The author has gone through and summarized all important studies and researches done on the pillar during the last century and a half. He shows how scholarly and scientific studies have shorn the Iron Pillar of Practically all elements of Bafflement mystery and incredulity that have surrounded this ancient monument all along. He has also pointed out few gaps to be filled like the Pillar’s original location and whereabouts for some six centuries before it was installed at Mehrauli. This study can undoubtedly by termed as the most comprehensive thus far on the famous pillar.
To what extent had science and technology (S&T) flourished in ancient India? Generally there are tow extreme views on this. One is that even today modern science has not surpassed what was known or practiced in ancient India. The other is that there is hardly anything worthwhile which could be claimed as ancient India’s achievement in S&T. Such Contrasting views persist because a majority of scientific ideas and technological descriptions found scatted in the old texts do not always lend themselves to unambiguous interpretation. Of course, mere references to mentions and/or pronouncements in ancient texts like the Vedas the Puranas and the epics would not be sufficient to establish unequivocally India’s scientific heritage in today’s context. These references/mentions and also the interpretations based on them need to be examined for their scientific basis and content using rigorous criteria and established methodologies of modern science. This is precisely the aim of Vigyan prasar Series of Monographs on India’s Scientific Heritage. Each publication under this series will deal with specific Indian achievements in a particular field of S&T as studied and examined critically by eminent scientists/technologists working in the field.
The present monograph is second under this series. The first one was on the Iron Pillar in Delhi. The Bronze Icons of South India particularly those form the Chola dynasty cast by the cire perdue process are known worldwide for their antiquarian value, aesthetic beauty iconography and perfection in casting. However to the discerning observes of these bronzes the most striking feature is the methodology the ancient artisans developed probably over a period of several centuries to arrive at the right combination of the metals to form the requisite alloy the procedure for casting and the repair and finishing technology.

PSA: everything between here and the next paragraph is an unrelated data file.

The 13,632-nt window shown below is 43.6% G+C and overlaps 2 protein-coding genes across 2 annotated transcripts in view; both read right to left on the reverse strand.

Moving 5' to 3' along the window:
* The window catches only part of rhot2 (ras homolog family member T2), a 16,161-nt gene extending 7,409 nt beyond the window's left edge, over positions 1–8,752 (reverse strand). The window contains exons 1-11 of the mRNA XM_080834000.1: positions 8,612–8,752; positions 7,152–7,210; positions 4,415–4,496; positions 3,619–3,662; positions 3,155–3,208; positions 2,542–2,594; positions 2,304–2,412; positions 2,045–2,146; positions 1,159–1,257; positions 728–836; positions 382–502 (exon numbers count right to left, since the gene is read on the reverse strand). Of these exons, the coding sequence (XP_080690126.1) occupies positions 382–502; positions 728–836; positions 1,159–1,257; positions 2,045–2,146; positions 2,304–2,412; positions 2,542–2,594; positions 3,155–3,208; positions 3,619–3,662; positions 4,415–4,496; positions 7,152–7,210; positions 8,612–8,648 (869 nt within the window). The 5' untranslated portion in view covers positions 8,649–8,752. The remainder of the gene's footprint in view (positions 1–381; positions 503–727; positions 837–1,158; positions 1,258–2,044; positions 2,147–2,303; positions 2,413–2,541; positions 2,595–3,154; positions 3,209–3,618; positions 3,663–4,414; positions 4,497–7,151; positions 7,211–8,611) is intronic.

The monograph looks at these celebrated bronze icons form both scientific and technological standpoint also laying special emphasis on the artistic accomplishments. The major challenge before scientists is to preserve this unique Indian heritage for future generations. The authors have discussed in detail about characteristics and conservation. The authors have also discussed their own investigation on some icons cast in 11th and 16th centuries in an attempt to establish procedures for fingerprinting these icons necessary for conservation. The monograph would be useful to historians artists art lovers scientists who study and analyze ancient objects and lay-persons.
Dr. Baldev Raj (Born in 1947), BE (Ravishankar University –Gold Medalist) Ph.D. (IISC) is director of materials chemical and reprocessing groups in Indira Gandhi center for atomic research Kalpakkam. He is world renowned in the field of nondestructive testing and evolution (NDT & NDE) and has achieved the highest distinction of Honorary Member and President of the International Committee on Nondestructive Testing. He has made outstanding contributors in the area of NDT for basic and applied research. Combining his sound knowledge in metallurgy and expertise in NDE he is steering many programmes related to fingerprinting conservation and restoration of Indian cultural heritage, Dr. Baldev Raj is fellow of INAE, NASc, IASc, IIM, IE(I), USI and ASI. He is Hon fellow British Institute of NDT. He has won many awards and honours notable among them are national metallurgist award 1986 AEWG (I) Gold Medal 1994, Vasvik Award 1994 and G.D. Birla Gold Medal 1996. He has to his credit 10 books more than 400 publications in journals 150 plenary and keynote lectures and 5 standards and patents.
C. Rajagopalan graduated from the Indian institute of Technology Madras (Now Chennai) and joined the Bhabha Atomic Research Center (BARC) Bombay (Training School) in 1986. From 1987 he is with the Division for post Irradiation Examination and Nondestructive testing Development Indira Gandhi Center for atomic Research Kalpakkam. His Current interests include software developments towards knowledge based systems and knowledge management and Decision Support System. He has a number of publications in his chosen area and was a visiting scientist to the fraunhofer institute for Nondestructive testing Sarrbrueeken Germany from September 1997 to March 1999.
C.V. Sundaram is a metallurgist who has had a career long association with the Indian Atomic Energy Programme Since 1952. He is well known for his contribution to the extractive metallurgy of rare and reactive metals. He was head Metallurgy Division BARC During 1975-82 and Director Indira Gandhi Center for Atomic Research Kalpakkam during 1982-89. He was President Indian Institute of Metals during 1981-82 and president Indian Nuclear Society during 1991-93. He has been a recipient of many awards and distinctions including the Kamani Gold Medal 1966 National Metallurgist Award 1970 Vasvik Award 1980 Sanjay Gandhi Award 1986, the Zaheer Medal 1986 and Since 1991 he has been a visiting professor at the national Institute of Advanced Studies Bangalore.